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TE05 - What is a Currency Carry Trade?

"A currency carry trade is a type of strategy that is derived from what is known as a carry trade approach. A carry trade simply means that the trader or investor borrows funds and pays interest on it, in order to fund something else which gives a higher rate of return. Carry trade is commonly used across many markets but primarily found in the bond markets. A customized version of the carry trade is used in the currency markets, which gives it the name currency carry trade. The basic purpose of carry trade is to seek for a low funding currency in order to fund a higher yielding currency. Interest rates and their differences forms the premise for currency carry trade. While this strategy can give good returns, the performance of this strategy is depended on a number of factors which can last for years. Thus a currency carry trade is not always advisable to be used unless you have your ear to the markets."

A few years ago, right after the financial crisis, carry trade strategy became the global theme. As many central banks lowered interest rates, investors were able to fund their operations by borrowing in a currency with lower interest rate to fund either the equities or to deposit the converted currency into a higher yielding interest rate currency.

A good example of this was the Japanese yen. Back in the days, the Japanese yen’s interest rate was close to zero. Therefore, investors used the carry trade approach and borrowed the Japanese yen.

They then converted the yen into the U.S. dollars and invested the money in U.S. equity markets. This carry trade was partly responsible for the massive bull market in the U.S. equities right after the 2008 global financial crisis.

It was not just the Japanese yen and the U.S. dollar. The Australian dollar was also a currency that had a higher yielding interest rate. Thus investors could borrow the yen and then park their funds in AUD in order to get a higher rate of interest.

Carry trade, isn’t as simple as borrowing funds and then parking it in a higher yielding currency. Traders need to account for a number of things such as the fluctuating exchange rates. Monetary policy also played an important role in determining the success of using a carry trade strategy.

How does currency carry trade work?

At the very core, the currency carry trade follows the aspects of buying low and selling higher. In carry trade terminology, this is as simple as selling a currency that had a lower rate of interest and purchasing a currency with a higher rate of interest.

The trader or investor typically tends to make a profit by the interest rate differential.

In the larger scheme of things, currency carry trade is used to fund the equity or other investment opportunities that gives a higher rate of return. Thus, carry trade is not just confined to interest rate differentials.

It is all about how much profit a trader or an investor could make. After deducting the cost of borrowing, the bottom line should be that the investor still retains a healthy profit.

In the forex markets, when one talks about currency carry trade, they often think about selling a currency with lower interest rate and buying a currency with higher interest rates.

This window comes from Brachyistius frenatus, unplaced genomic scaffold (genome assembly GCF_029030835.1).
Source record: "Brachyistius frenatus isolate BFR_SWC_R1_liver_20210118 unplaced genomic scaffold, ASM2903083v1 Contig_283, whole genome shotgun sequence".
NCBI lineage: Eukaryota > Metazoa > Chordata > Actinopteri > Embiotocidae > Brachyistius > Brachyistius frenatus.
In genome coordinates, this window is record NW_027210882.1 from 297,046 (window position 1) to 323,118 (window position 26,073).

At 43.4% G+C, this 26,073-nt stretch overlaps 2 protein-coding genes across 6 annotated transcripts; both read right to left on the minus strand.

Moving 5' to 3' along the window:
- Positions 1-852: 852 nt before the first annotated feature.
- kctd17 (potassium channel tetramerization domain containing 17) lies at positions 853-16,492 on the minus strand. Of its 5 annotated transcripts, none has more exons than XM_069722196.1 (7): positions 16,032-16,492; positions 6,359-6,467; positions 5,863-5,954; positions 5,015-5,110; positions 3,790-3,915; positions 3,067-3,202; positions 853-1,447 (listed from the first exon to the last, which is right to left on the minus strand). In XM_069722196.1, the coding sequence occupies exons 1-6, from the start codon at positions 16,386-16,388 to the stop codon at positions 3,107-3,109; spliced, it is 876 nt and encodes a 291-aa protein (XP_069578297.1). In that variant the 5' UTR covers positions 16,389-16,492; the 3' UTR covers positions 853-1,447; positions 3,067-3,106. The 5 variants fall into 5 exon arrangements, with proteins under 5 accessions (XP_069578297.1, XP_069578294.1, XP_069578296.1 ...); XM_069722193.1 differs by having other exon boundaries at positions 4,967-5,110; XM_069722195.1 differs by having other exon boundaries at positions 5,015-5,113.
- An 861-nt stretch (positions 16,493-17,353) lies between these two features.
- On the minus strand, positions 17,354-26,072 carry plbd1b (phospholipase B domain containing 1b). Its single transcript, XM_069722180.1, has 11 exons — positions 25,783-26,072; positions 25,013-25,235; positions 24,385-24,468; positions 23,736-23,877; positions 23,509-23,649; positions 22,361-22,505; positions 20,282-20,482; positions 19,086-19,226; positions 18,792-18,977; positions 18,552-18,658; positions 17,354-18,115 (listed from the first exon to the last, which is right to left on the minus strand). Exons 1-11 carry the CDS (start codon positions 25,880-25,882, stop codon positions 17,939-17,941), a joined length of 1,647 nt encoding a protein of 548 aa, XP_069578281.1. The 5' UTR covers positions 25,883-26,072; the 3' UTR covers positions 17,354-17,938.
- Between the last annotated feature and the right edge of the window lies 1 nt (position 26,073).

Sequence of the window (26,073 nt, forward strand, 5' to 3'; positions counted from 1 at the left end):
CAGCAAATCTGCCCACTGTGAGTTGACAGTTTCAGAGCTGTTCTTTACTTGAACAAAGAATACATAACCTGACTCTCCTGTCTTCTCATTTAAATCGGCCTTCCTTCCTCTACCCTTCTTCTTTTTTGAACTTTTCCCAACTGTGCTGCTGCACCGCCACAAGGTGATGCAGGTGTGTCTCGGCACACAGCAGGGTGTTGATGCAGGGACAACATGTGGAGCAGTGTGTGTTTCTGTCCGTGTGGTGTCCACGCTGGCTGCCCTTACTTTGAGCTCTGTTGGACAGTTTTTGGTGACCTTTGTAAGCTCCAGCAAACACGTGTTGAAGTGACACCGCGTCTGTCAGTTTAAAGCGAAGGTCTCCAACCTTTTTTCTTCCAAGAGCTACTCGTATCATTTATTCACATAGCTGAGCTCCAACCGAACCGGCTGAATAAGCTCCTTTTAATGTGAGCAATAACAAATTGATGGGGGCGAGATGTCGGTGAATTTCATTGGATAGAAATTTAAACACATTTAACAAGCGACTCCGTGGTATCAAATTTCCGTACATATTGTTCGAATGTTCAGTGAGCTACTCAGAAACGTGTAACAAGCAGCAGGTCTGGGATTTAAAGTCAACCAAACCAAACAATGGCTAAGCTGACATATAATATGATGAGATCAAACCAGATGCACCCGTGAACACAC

For example, if you look to the markets today, a USD/JPY currency pair offers a good carry trade opportunity. The Japanese yen interest rate currently stands at -0.10%. This means that if you bought the Japanese yen, you would be charged an interest rate of 0.10%.

On the other hand, the interest rates in the United States stands at 2.25%. This means that if you bought the Japanese yen, you would be debited with an interest rate of 2.25% on an annualized basis.

This, the ideal solution would be to be long on the USD/JPY currency pair. In other words, you would be selling the Japanese yen (with the cost of carry at 0.10%) and be long on the USD with the cost of carry at 2.25%.

After deducting the interest rates, you would still be able to make a profit of 2.15%. Of course, now account this profit for the currency pair’s exchange rate fluctuation as well. If the USD/JPY managed to also appreciate, then you would also be making a big profit.

Does currency carry trade still work?

While the carry trade strategy was one of the most talked about and widely invested methods, now a days, it has lost its relevance. Many central banks around the world have shifted from a hawkish to a dovish monetary policy.

Interest rates around the world have been steadily falling. What this means for you as a trader is that the carry trade isn’t as lucrative as it used to be. But of course, there can also be opportunities forming.

As an example, the Australia dollar used to demand a higher interest rate just a few years ago. At the time of writing, the RBA cut rates to 1.50%. This is a historic low for the AUD in terms of interest rates.

Thus, a once upon a time favorite currency for carry trade strategy has fallen out of favor with many. As you can see by now, currency carry trade strategy does have its periods of when this strategy can yield good returns, but at the same time, there are periods when this strategy basically becomes worthless.

Read 942 times Last modified on Friday, 26 July 2019 16:31